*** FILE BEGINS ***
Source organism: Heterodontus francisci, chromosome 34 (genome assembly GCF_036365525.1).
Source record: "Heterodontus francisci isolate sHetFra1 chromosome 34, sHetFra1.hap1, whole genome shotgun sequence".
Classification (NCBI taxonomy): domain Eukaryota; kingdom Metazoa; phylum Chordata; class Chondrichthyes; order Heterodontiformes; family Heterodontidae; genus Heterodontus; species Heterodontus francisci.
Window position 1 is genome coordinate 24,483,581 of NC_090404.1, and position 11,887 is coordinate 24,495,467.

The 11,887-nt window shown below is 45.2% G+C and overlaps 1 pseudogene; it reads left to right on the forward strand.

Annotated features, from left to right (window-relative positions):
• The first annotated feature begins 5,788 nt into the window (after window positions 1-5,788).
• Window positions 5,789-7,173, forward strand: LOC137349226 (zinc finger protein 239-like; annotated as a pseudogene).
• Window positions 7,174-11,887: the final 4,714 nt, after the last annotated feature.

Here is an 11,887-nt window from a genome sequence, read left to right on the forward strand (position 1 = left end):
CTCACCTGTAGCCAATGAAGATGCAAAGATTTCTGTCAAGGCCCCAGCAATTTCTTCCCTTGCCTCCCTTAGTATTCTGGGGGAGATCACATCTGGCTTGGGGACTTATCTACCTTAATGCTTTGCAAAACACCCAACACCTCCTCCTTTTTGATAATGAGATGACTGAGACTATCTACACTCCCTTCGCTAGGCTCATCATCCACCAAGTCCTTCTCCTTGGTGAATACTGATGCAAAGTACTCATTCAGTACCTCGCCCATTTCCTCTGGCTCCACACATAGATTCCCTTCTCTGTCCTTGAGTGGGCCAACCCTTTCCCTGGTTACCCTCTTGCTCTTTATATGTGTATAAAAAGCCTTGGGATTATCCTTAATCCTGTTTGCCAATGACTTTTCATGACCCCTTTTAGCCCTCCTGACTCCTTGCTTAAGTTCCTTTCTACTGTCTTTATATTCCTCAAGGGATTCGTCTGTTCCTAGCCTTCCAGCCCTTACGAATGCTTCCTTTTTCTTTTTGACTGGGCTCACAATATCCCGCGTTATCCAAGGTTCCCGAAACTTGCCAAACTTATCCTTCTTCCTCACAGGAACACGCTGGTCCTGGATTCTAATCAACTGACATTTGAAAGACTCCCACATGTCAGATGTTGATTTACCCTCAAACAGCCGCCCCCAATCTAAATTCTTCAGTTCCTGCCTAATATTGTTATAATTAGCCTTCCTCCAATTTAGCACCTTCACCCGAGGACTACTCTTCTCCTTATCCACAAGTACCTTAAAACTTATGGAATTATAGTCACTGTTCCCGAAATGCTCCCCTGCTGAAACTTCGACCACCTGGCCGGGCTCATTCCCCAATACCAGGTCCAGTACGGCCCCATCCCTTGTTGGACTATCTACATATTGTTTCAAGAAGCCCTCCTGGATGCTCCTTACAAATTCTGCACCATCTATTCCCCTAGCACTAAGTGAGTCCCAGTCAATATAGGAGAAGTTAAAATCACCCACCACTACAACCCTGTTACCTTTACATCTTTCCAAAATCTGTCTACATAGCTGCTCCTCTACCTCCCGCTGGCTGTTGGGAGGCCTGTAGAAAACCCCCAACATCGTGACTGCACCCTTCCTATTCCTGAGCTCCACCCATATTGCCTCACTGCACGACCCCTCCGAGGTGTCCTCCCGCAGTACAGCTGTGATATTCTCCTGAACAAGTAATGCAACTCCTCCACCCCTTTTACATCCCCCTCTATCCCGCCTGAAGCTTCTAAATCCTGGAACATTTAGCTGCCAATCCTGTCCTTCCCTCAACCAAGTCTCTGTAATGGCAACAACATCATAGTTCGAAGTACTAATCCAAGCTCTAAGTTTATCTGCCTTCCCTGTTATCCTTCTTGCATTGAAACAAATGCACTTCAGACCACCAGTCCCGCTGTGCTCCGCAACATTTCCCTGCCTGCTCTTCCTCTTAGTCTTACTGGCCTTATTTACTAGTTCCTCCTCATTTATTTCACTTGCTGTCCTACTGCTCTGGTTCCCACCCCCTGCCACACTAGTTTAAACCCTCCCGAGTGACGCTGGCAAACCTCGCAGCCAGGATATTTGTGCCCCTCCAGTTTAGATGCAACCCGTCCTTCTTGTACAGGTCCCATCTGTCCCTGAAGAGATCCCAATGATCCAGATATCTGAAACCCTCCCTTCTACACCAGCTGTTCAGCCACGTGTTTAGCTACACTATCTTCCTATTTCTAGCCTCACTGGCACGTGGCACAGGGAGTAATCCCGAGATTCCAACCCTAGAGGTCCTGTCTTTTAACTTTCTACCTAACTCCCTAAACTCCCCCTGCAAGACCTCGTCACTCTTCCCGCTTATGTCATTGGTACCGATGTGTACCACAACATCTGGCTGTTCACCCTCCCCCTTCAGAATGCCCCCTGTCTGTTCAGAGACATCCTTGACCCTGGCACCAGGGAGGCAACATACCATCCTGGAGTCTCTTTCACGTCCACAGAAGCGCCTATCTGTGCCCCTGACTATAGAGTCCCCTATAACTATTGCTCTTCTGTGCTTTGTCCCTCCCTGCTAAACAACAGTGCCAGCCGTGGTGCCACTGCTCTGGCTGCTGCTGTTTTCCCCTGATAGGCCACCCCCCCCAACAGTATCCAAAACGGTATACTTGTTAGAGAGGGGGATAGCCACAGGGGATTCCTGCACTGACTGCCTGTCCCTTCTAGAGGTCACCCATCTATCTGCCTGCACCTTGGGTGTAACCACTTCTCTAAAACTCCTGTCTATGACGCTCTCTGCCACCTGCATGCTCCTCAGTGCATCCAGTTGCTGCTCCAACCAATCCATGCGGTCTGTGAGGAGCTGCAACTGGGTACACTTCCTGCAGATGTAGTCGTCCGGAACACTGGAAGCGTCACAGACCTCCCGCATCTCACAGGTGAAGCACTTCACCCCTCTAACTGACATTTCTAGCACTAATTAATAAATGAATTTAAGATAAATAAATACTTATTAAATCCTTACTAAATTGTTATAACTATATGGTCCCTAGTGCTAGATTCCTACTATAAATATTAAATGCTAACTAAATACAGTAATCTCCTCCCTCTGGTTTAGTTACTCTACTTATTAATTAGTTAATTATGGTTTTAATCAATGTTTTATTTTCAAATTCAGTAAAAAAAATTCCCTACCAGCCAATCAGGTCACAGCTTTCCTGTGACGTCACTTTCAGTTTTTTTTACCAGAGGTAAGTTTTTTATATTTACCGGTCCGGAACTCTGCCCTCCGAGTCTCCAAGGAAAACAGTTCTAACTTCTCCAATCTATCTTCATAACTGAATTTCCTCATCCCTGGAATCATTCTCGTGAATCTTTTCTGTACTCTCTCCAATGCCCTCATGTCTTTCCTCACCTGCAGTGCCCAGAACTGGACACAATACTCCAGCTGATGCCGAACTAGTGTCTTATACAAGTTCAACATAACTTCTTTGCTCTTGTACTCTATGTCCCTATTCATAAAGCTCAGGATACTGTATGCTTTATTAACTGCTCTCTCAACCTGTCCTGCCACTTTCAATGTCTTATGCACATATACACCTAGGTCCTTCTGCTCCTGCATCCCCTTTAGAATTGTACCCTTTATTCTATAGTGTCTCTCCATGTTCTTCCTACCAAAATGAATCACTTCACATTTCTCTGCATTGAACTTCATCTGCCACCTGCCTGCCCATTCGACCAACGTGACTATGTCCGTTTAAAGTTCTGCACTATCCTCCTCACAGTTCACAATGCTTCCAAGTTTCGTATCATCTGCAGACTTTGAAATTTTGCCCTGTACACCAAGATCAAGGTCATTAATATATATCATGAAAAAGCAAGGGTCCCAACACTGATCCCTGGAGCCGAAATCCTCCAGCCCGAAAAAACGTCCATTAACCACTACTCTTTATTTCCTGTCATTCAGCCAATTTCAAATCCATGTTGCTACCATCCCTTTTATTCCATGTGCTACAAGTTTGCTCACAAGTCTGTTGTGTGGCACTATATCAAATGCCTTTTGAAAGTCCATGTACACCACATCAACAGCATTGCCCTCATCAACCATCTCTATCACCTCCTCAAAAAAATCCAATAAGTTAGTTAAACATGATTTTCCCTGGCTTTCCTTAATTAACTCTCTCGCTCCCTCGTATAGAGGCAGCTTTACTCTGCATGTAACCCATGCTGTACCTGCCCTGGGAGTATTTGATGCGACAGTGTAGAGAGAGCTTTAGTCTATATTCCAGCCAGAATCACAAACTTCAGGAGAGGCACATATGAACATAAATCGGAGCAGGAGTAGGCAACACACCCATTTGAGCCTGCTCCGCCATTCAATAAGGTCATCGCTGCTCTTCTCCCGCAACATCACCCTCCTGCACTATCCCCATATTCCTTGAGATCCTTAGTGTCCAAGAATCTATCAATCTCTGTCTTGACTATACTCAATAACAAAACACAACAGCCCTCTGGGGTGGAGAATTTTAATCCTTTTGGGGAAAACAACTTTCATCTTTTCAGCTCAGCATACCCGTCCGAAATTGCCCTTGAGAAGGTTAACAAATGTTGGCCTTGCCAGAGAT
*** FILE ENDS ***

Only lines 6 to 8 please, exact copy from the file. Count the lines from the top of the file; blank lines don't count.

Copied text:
Annotated features, from left to right (window-relative positions):
• The first annotated feature begins 5,788 nt into the window (after window positions 1-5,788).
• Window positions 5,789-7,173, forward strand: LOC137349226 (zinc finger protein 239-like; annotated as a pseudogene).